Documentation for expenses on the purchasing card (p-card) should be on the original receipt or on the expense envelope if there is not sufficient room on the receipt.

Q: I submitted a copy of a receipt. Why are you asking me for the original?

The University requires original receipts to help prevent duplicate reimbursements.

Q: Why would some of my mileage or travel expense be taxable?

For adjunct faculty, some of the mileage expense may be taxable, depending on the work locations and the mileage from the person’s residence.

  • Mileage – one work location:
    • You live within 150 miles from the work location: If you live within 150 miles of the work location and are reimbursed for your mileage, it will be taxable as income to you.
    • You live greater than 150 miles from the work location: The mileage paid from your home to the work location will not be taxable to you. If you choose to stay overnight at a hotel and are reimbursed for the mileage from the hotel and work location it will be taxable to you as income.
  • Mileage – multiple work locations:
    • In the case of multiple work locations during the workday, mileage paid from your home to the first work location is taxable as well as the mileage paid from the last work location back to your home. Any mileage paid from one work location to the next work location is non-taxable.
  • Overnight lodging and meals:
    • Reimbursement for overnight lodging will be taxable to you as income unless it is required by the University as part of your contract or you live greater than 150 miles from the work location. Any reimbursement for meals will be taxable to you as income.

Q: I traveled for work, why can’t I use the purchasing card to buy gasoline for my car?

The mileage reimbursement rate is designed to include all expenses of operating a vehicle, including fuel, vehicle wear, depreciation and related. The IRS sets the mileage reimbursement rate each year based on its study of current costs; and the University has adopted this as our mileage reimbursement rate. Employees receiving a mileage reimbursement are being compensated for all costs, including fuel and cannot be reimbursed for any other direct expenses.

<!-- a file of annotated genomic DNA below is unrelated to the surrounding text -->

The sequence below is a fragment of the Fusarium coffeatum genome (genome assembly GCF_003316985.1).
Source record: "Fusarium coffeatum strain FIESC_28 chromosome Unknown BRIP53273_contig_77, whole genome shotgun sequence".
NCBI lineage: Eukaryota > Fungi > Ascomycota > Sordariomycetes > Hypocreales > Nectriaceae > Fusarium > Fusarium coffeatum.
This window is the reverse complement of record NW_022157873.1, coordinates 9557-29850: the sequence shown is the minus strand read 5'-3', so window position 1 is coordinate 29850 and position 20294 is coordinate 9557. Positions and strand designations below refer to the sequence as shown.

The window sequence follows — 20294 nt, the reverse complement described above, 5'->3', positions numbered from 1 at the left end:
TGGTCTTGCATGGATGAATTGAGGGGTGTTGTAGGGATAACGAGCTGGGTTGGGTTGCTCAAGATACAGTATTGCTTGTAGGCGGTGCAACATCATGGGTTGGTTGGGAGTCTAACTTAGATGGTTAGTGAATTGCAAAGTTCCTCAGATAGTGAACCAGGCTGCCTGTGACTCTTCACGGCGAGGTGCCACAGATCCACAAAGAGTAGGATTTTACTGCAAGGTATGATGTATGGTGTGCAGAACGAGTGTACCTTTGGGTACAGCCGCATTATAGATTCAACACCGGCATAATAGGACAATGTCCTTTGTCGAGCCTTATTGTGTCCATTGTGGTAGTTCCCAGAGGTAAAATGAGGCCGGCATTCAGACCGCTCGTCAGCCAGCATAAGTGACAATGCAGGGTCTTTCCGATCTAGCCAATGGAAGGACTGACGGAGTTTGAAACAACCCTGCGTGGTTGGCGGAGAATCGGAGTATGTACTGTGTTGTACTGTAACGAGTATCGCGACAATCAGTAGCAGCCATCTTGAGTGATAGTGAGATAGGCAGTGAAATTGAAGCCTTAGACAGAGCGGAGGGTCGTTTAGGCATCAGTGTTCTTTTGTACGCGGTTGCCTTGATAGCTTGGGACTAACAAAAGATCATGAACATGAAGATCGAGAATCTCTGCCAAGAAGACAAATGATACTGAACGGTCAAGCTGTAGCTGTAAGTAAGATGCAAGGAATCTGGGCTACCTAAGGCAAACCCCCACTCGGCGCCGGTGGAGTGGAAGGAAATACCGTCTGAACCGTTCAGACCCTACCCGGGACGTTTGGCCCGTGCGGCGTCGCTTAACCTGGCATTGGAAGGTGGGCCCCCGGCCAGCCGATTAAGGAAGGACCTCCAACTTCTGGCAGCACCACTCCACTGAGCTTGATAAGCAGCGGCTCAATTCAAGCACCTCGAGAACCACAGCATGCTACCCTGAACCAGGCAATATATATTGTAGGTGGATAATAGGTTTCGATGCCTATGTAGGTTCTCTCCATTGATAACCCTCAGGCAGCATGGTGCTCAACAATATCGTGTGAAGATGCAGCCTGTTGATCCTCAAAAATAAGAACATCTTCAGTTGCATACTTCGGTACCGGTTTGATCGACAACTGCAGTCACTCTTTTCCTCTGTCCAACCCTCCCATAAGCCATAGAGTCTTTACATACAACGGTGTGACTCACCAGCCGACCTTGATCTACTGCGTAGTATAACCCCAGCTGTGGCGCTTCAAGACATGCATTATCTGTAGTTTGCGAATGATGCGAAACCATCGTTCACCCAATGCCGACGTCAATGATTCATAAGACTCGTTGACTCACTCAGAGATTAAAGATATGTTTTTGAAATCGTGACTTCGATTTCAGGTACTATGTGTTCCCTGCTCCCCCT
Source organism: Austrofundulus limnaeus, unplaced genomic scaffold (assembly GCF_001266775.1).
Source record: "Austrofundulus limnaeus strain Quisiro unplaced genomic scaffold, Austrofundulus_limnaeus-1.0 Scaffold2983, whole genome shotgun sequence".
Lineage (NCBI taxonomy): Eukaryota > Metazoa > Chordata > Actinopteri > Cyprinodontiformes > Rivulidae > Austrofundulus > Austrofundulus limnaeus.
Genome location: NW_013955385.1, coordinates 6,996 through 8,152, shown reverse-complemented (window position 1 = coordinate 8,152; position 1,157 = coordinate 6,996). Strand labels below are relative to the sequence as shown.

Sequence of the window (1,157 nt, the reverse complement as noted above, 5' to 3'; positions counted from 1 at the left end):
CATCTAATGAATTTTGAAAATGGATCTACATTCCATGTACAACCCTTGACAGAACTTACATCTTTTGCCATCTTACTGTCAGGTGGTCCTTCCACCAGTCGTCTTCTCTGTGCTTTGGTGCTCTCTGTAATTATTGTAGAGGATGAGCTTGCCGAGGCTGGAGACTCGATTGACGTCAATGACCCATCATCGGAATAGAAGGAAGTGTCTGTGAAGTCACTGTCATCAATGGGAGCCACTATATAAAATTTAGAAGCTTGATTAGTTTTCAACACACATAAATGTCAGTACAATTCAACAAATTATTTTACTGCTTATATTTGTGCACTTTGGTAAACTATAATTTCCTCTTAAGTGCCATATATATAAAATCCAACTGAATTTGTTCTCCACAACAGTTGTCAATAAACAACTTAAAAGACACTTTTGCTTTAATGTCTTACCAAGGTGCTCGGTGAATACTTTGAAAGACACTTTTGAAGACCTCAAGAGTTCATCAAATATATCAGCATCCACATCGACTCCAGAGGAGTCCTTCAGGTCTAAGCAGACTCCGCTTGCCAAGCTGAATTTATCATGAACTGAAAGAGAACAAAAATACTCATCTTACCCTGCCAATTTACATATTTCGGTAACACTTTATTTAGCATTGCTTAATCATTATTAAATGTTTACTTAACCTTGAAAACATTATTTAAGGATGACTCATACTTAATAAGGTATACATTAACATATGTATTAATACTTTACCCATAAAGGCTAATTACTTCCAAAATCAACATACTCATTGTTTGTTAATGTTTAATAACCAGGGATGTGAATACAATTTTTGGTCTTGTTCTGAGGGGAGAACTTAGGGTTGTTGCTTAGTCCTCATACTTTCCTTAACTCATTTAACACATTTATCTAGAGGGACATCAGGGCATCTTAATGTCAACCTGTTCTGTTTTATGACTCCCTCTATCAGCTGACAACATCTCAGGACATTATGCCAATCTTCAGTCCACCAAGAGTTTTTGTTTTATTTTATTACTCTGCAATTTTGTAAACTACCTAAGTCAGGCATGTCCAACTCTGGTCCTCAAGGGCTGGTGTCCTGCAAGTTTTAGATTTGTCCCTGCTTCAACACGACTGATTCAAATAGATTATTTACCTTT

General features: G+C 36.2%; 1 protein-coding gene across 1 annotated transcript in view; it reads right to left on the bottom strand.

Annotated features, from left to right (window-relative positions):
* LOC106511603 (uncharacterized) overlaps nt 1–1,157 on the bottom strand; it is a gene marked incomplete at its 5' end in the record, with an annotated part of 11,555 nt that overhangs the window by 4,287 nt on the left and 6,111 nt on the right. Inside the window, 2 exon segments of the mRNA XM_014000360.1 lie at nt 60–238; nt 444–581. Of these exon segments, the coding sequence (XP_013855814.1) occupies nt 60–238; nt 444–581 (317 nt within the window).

Q: What is the current mileage rate?

The mileage rate for travel occurring on or after January 1, 2015 is 57.5 cents per mile and is indicated on the Expense Reimbursement form. Travel prior to 1/1/2015 will be at 56 cents per mile. Requests for reimbursement should be accompanied by this form and should indicate the origination and destination points of the trip. Commuting mileage is not eligible for reimbursement. Adjunct travel is addressed in the above policy.

Q: Why won’t the University reimburse me if I pay someone for services?

The University needs to directly pay for services to make sure the vendor is properly classified as either an employee or an independent contractor and all the information necessary to report the income is obtained before the payment is made. If services are reimbursed, the payment does not show up in Datatel under the name of the service provider, creating the risk of inappropriate tax reporting to both the vendor and the employee.

Q: How is the term “services” defined?

A payment is for “services” if it is paying for the performance of work or duties and is primarily compensating time or expertise. “Services” may include some merchandise.

Examples of payments for “services”: lecturers, musicians, medical and legal assistance, repairs and maintenance, consultants, tour guides, translators, photographers, maintenance agreements for software or equipment, employee training, athletic officials, security officers, investment assistance, catering, tickets for an activity that includes services, advertising

Examples of payments not for “services”: purchases of machinery and equipment (although installation and maintenance would be “services”), books, supplies, postage, utilities, insurance, items for resale

Q: What is the policy on gift cards?

Gift cards to students or others are considered as taxable compensation when provided in exchange of services rendered (including ‘honorariums’ for work performed). Prizes to students may be allowed, but may also be taxable to the recipient and may need to follow the W-9 documentation requirements.

Gift cards provided to employees are considered taxable compensation by the IRS without exception. For this reason, gifts card purchases for employees are strongly discouraged and must have the prior approval of the area vice president. The University must comply with IRS reporting requirements. The Business Office will make the final determination on the taxability on gift cards. Any questions should be directed to the Business Office.

Q: Why is there a problem getting a tax-free reimbursement more than 60 days after the cost was incurred or the business trip ended?